National Association of the Deaf

Emergency Preparedness

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Emergencies happen across the country in various forms:  hurricanes, tornados, floods, fires, terrorist attacks, and other natural and manmade disasters.  In emergencies, up-to-date information is life-saving.  But too often, this information is not accessible to deaf and hard of hearing people.

The time to prepare for an emergency is before it happens.  Communication systems must be put in place in advance – before an emergency happens – to make sure deaf and hard of hearing people know about emergencies and how to respond.  There is no “one” system that is best for alerting citizens in an emergency.  Instead, emergency communication systems should be “redundant” –  the message should be sent out to as many people and in as many formats as possible (by television, radio, phone/TTY, computer, cell phone, text messaging, pager, and other means).  Some private companies and government agencies provide emergency alerts through e-mail systems and text messaging.  These systems can offer quick transmission of critical information to people with the appropriate devices and updated contact information.  Some communities have a system for the police department or other emergency notification agency to make emergency voice and TTY calls to inform people in a designated area.  To see if your local government offers this type of emergency notification, contact your area NON-EMERGENCY police number.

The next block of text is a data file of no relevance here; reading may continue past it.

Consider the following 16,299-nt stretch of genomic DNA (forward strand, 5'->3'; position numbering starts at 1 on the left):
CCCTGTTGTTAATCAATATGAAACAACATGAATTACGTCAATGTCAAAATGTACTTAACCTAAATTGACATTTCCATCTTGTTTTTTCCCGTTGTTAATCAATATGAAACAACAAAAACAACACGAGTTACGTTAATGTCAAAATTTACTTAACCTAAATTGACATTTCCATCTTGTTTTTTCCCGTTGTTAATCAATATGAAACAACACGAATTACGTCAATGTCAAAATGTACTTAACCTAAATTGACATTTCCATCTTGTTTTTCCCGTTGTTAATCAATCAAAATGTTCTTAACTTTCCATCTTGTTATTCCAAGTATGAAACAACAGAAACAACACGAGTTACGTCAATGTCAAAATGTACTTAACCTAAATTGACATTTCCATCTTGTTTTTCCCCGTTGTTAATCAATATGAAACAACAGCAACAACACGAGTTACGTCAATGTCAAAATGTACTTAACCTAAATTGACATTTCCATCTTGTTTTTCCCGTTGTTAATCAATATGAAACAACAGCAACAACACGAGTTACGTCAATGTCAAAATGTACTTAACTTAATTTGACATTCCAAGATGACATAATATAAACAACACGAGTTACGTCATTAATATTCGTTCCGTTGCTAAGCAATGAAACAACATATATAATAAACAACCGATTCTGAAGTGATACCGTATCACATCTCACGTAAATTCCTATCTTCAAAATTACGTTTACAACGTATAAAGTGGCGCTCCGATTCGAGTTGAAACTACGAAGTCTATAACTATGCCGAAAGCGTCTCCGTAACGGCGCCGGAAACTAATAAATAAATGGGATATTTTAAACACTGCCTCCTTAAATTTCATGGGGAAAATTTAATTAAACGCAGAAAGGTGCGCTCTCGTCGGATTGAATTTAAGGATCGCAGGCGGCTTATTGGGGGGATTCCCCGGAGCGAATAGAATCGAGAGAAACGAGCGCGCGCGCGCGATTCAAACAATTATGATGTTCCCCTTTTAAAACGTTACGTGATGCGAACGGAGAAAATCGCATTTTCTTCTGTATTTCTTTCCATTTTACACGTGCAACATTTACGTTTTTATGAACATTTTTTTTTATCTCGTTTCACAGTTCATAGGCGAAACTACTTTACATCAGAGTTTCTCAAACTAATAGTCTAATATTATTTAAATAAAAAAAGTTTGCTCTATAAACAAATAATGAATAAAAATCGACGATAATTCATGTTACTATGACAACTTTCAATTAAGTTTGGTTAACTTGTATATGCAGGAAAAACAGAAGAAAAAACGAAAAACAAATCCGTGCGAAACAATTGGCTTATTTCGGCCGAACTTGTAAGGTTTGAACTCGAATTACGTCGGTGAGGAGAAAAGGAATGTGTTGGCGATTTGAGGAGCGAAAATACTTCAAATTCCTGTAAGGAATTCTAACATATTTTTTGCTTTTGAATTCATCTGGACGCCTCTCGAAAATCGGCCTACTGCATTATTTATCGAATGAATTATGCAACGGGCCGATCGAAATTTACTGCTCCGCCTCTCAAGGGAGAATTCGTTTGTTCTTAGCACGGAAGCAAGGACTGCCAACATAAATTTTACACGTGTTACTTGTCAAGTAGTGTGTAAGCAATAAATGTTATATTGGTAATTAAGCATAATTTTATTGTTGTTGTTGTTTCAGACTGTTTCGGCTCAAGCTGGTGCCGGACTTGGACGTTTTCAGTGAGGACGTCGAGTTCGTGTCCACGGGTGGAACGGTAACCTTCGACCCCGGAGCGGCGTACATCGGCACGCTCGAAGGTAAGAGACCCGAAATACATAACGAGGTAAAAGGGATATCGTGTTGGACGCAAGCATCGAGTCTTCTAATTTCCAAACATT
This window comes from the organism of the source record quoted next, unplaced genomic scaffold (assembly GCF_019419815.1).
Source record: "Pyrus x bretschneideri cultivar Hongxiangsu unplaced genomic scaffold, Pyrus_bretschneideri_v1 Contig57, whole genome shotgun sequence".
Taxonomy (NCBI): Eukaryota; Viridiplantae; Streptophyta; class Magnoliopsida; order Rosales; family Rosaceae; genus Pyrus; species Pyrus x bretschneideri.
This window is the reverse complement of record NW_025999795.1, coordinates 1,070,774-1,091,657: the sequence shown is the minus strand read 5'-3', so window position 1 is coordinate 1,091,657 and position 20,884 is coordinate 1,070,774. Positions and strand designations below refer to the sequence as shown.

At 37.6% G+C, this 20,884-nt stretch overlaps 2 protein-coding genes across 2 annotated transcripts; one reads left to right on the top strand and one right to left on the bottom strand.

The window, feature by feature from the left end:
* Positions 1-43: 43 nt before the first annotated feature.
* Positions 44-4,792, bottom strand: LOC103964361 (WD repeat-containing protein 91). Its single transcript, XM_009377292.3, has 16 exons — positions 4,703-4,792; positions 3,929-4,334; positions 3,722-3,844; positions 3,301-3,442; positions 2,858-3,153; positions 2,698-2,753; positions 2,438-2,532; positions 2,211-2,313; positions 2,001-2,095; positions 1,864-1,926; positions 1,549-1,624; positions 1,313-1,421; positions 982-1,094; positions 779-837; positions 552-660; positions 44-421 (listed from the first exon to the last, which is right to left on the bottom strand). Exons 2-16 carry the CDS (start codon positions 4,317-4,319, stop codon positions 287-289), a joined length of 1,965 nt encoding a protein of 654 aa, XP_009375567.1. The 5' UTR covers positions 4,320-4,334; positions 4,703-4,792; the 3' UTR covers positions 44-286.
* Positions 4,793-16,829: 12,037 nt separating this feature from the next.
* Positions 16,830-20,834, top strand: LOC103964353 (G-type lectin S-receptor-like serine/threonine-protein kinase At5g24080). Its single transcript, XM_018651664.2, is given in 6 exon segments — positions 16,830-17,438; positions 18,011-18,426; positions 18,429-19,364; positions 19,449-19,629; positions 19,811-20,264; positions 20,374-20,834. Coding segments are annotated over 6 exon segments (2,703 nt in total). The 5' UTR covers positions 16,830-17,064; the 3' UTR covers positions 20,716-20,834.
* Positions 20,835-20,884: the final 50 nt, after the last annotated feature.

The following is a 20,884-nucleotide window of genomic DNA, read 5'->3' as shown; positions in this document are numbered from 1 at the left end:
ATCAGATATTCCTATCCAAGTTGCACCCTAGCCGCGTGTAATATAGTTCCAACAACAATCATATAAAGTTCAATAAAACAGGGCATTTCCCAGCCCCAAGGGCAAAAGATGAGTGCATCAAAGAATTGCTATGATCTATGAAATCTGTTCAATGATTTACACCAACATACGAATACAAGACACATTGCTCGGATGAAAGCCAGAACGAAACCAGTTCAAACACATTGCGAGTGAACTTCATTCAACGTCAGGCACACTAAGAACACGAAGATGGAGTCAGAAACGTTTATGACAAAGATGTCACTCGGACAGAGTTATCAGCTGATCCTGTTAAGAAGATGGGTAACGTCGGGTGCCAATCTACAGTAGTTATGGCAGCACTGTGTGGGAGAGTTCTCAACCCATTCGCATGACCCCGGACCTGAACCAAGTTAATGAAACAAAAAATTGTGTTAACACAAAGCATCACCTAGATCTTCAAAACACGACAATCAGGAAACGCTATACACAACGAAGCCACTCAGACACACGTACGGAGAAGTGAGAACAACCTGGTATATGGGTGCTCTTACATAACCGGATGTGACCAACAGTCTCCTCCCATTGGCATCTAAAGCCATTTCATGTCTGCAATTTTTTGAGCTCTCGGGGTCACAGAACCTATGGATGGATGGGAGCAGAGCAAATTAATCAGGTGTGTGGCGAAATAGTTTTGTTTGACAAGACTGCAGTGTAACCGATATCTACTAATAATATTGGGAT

State and local governments and emergency service providers may have planning committees, meetings, and training programs to help people prepare for emergencies.  In most cases, these organizations are required to ensure effective communication with deaf and hard of hearing individuals by providing accommodations, such as qualified interpreters, CART, assistive listening devices, or other auxiliary aids or services.  

Recent NAD Action Highlights

  • Participated in a two-day follow-up meeting of the Passenger Vessel Alarm Advisory Committee (U.S. Access Board) to develop guidelines on alarms on passenger vessels that are accessible to deaf and hard of hearing individuals.
  • Participated in a FCC Summit, “Emergency Alert System: Promoting an Effective Emergency Alert System on the Road to a Next Generation Emergency Alert System.”
  • Provided written and in person comments to the Interagency Council on Disability Research (ICDR) to advocate for increased research on accessible emergency notification.
  • Participated in WGBH’s “Access to Emergency Alerts” Advisory Board meeting.

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National Association of the Deaf | 8630 Fenton Street, Suite 820, Silver Spring, MD 20910-3819